Game Object Oriented Framework         The Game Object Oriented Framework (GOOF) is a game engine (GOOF Engine) and a world editor (GOOF Editor) for Ogre3D

The Game Object Oriented Framework Introduction

Note: GOOF was canceled sometime around 2006. An archive is available in the Ogre Add-ons project.]

The Game Object Oriented Framework (GOOF) is a game engine (GOOF Engine) and a world editor (GOOF Editor) for Ogre3D.

The GOOF Engine is built on top of existing scene managers and can work with any Ogre scene manager. Its purpose is to provide various game systems such as object partitioning, serialization, level of detail on any type of object, input management, sound management, user interface and game state management, and various types of built in game objects for speeding up game development. All of these systems are implemented using a plugin framework so that new systems and game objects can be plugged in easily.

The GOOF Editor is an editor framework that can be used as a container for content creation tools for your production pipeline. Simply put, it's a framework for tools you build for your game using a nice plugin framework, and includes two plugins : a terrain editor plugin for the Paging Scene Manager, and a world editor plugin that builds scenes that can be used in the GOOF Engine. In fact, the GOOF Engine runs right inside the GOOF Editor, so it's really WYSIWYG - and includes all of the features of the Engine right inside the Editor.

GOOF started out as a generic object handling framework that provided a system for managing game objects. Clay Larabie (Falagard) is the primary contributor and maintainer of this project.

See this forum thread for ongoing discussion of the GOOF Engine and GOOF Editor:


GOOF is currently available in ogreaddons as an early pre-alpha version and is being updated daily. Click below to follow instructions on how to install GOOF.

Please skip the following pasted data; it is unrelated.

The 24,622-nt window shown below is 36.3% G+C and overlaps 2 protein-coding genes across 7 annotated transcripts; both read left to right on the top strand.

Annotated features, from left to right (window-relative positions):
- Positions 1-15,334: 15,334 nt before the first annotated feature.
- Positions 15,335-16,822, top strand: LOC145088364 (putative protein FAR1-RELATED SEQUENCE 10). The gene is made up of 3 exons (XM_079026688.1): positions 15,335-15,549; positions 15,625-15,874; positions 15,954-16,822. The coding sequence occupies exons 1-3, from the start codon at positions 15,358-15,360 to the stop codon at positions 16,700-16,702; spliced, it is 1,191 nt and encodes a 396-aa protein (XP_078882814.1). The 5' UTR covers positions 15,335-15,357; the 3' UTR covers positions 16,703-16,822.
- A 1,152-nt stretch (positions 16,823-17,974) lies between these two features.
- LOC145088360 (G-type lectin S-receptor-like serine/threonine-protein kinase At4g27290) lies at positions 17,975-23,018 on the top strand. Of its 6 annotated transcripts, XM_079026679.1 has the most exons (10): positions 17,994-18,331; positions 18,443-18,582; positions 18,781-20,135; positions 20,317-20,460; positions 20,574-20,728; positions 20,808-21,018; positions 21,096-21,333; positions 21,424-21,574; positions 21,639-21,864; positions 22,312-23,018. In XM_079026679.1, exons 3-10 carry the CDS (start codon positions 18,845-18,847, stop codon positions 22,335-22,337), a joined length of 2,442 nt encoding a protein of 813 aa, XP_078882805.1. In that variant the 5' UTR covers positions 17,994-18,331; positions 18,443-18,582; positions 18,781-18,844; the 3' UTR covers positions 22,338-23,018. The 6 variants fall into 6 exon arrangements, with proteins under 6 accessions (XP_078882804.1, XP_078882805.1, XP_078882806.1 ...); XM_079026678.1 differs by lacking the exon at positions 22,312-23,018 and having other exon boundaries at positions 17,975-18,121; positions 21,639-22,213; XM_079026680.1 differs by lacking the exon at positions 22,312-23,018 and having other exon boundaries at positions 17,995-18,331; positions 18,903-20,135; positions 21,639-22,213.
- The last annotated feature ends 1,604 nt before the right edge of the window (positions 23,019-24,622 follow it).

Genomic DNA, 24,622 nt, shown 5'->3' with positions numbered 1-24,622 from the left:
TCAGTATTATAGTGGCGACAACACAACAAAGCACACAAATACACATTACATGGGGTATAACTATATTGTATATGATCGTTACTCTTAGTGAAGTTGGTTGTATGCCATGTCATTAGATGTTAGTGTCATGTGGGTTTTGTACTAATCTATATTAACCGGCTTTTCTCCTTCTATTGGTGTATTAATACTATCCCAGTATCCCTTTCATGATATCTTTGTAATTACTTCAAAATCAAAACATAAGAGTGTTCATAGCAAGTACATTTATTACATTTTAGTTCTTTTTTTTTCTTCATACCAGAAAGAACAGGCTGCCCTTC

Game Object Oriented Framework Installation

Game Object Oriented Framework Design

Todo - describe the major systems in detail here


Above you can see some of primary classes in GOOF for dealing with GameObjects.


Above you can see the editor framework, which includes plugin systems for tools.


Input Controllers are used for controlling the camera and possibly other objects such as Players.


Manipulators are used to manipulate anything in the scene. This may include GameObjects, but is not specifically tied to GameObjects since the actual translation, rotation, etc. of the currently selected object is handled through callbacks. For example, other editor plugins could use manipulators to move their own types of objects.


Here is a list of some of the game objects currently included in GOOF, as well as partitions.


Game systems currently implemented in GOOF. SoundGameSystem is currently in the process of being added.

Out of Date Information

Some of the following information below is out of date but is being left in until it can be updated.

Core Functionality

The core functionality provided by GOOF includes:

  • Saving and loading serialization system. Includes the ability for custom objects to serialize their own properties. A generic "metadata" system to share data across objects of the same type, which speeds up loading time, lowers disk space requirements, lowers memory requirements, and allows you to alter all objects saved in your world by just modifying one .meta file.
  • Update management system so that objects can receive update events
  • Editor Framework with plugin system for tools. Editor can be compiled standalone or embedded directly into a game, sharing code between the editor and the game.
  • Custom level of detail system that can be used by any type of object (such Particle Systems which stop emitting particles after a specific distance, Sound objects which only play sounds when within a distance, etc.) Automatic level of detail selection based on object size. Distances can be configured within a configuration file or updated dynamically.
  • Space partitioning and paged loading of objects so that only objects that are within a partitioned distance are loaded. Example: Terrain pages, or other custom space partitioning schemes (imagine loading objects by room or sector in an indoor manager).
  • Implementation of category browsing and object enumeration using a simple file system browser. By creating folders and placing .meta files in those folders which describe objects, the CoreGameObjectManager will return categories for the folders, and objects within the categories by searching the file system.
  • Dynamic properties - the ability to assign properties within .meta files which are then automatically added to the property enumeration and are saved/loaded with the serialization system. This allows you to take an existing object type and add custom properties to it without creating a new object type, if desired. (An example would be to take the MarkerGameObject and use it for a custom purpose in your game, such as a player start point).